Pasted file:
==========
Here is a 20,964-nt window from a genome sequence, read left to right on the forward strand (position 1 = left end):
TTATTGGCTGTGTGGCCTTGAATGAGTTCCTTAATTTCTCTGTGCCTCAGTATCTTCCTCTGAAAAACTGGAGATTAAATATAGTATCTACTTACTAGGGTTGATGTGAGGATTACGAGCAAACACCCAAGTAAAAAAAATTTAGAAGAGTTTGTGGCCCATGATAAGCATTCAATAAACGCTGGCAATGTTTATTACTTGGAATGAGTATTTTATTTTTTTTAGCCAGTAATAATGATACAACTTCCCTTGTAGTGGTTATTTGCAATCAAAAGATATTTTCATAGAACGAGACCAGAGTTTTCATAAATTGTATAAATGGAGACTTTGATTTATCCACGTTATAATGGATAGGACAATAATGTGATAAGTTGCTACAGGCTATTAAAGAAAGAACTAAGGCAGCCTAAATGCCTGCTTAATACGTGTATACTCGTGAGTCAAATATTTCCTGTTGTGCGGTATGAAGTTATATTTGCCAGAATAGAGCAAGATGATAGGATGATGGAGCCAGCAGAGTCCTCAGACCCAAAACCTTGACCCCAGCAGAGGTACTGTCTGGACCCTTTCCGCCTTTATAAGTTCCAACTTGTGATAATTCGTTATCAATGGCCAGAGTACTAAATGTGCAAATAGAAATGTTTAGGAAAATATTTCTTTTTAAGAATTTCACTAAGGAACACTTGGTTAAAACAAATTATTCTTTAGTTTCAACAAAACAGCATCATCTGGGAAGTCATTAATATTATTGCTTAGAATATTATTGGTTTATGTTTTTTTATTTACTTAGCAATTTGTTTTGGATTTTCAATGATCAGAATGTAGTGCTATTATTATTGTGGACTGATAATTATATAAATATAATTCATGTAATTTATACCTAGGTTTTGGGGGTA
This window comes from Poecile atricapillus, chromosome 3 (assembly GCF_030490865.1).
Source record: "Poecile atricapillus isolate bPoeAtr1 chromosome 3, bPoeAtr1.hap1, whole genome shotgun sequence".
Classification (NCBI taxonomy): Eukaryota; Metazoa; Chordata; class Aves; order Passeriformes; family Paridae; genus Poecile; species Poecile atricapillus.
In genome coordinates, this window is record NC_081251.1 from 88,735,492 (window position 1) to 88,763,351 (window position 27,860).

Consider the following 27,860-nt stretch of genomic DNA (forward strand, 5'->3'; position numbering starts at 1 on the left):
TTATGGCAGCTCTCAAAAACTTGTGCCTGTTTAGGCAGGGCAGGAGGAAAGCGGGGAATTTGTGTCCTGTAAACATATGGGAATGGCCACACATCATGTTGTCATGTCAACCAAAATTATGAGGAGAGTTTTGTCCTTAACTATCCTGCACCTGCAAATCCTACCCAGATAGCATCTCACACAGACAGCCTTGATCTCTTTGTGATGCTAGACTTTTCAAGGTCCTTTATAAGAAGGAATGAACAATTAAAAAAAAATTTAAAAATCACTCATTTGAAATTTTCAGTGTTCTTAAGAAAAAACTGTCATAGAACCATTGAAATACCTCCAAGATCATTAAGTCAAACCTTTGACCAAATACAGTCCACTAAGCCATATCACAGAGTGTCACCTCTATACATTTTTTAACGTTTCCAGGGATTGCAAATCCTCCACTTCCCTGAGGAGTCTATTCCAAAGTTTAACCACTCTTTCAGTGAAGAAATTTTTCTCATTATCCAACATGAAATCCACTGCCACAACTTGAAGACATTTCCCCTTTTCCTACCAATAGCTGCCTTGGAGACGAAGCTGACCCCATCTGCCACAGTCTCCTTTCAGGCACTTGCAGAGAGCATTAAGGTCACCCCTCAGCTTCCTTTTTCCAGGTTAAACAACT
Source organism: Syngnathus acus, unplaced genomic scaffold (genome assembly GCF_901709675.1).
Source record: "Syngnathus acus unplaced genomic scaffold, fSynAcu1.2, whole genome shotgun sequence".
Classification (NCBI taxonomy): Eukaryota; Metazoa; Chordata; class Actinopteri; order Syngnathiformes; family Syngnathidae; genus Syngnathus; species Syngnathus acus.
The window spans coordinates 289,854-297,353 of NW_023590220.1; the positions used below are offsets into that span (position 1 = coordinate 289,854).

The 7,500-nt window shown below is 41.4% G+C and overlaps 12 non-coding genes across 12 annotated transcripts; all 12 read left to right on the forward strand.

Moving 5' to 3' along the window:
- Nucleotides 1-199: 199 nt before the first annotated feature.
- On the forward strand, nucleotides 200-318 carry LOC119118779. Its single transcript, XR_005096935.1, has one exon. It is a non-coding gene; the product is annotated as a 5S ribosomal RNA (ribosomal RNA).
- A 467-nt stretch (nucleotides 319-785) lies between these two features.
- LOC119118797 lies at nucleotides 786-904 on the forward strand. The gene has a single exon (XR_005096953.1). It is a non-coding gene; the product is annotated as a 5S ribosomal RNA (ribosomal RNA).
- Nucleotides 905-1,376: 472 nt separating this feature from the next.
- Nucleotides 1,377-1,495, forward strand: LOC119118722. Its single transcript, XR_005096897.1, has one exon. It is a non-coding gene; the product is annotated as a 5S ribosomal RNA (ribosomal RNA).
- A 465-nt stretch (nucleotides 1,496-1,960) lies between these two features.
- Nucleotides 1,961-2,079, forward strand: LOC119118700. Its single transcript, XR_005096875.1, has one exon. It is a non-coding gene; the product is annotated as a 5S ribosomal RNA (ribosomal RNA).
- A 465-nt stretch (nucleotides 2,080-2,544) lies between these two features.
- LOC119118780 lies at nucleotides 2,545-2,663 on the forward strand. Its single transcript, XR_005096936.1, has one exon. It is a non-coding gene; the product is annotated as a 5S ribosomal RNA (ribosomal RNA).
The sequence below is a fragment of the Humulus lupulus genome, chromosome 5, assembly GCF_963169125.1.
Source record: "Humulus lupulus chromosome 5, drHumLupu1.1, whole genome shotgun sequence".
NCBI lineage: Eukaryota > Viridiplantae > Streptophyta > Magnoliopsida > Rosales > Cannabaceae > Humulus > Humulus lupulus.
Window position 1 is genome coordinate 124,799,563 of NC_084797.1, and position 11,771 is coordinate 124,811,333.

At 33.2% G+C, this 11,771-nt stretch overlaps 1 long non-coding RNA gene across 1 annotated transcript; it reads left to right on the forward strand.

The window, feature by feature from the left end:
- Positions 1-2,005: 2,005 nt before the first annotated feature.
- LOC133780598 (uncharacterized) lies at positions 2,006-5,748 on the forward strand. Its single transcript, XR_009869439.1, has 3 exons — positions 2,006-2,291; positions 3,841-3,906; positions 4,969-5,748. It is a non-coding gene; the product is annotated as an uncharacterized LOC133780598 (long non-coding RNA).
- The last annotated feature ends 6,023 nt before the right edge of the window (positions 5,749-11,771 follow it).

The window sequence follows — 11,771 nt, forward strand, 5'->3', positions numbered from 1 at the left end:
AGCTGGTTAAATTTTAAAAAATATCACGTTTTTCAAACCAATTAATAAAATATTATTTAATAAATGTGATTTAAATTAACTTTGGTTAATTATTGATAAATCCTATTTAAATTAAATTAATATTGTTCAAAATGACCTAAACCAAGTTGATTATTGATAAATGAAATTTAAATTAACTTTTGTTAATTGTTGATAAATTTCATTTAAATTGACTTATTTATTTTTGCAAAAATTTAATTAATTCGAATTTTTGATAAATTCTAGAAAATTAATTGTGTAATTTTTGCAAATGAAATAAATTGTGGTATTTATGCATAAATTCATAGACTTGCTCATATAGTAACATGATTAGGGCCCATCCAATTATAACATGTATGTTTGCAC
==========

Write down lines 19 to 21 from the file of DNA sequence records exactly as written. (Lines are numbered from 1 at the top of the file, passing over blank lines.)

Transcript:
- Nucleotides 905-1,376: 472 nt separating this feature from the next.
- Nucleotides 1,377-1,495, forward strand: LOC119118722. Its single transcript, XR_005096897.1, has one exon. It is a non-coding gene; the product is annotated as a 5S ribosomal RNA (ribosomal RNA).
- A 465-nt stretch (nucleotides 1,496-1,960) lies between these two features.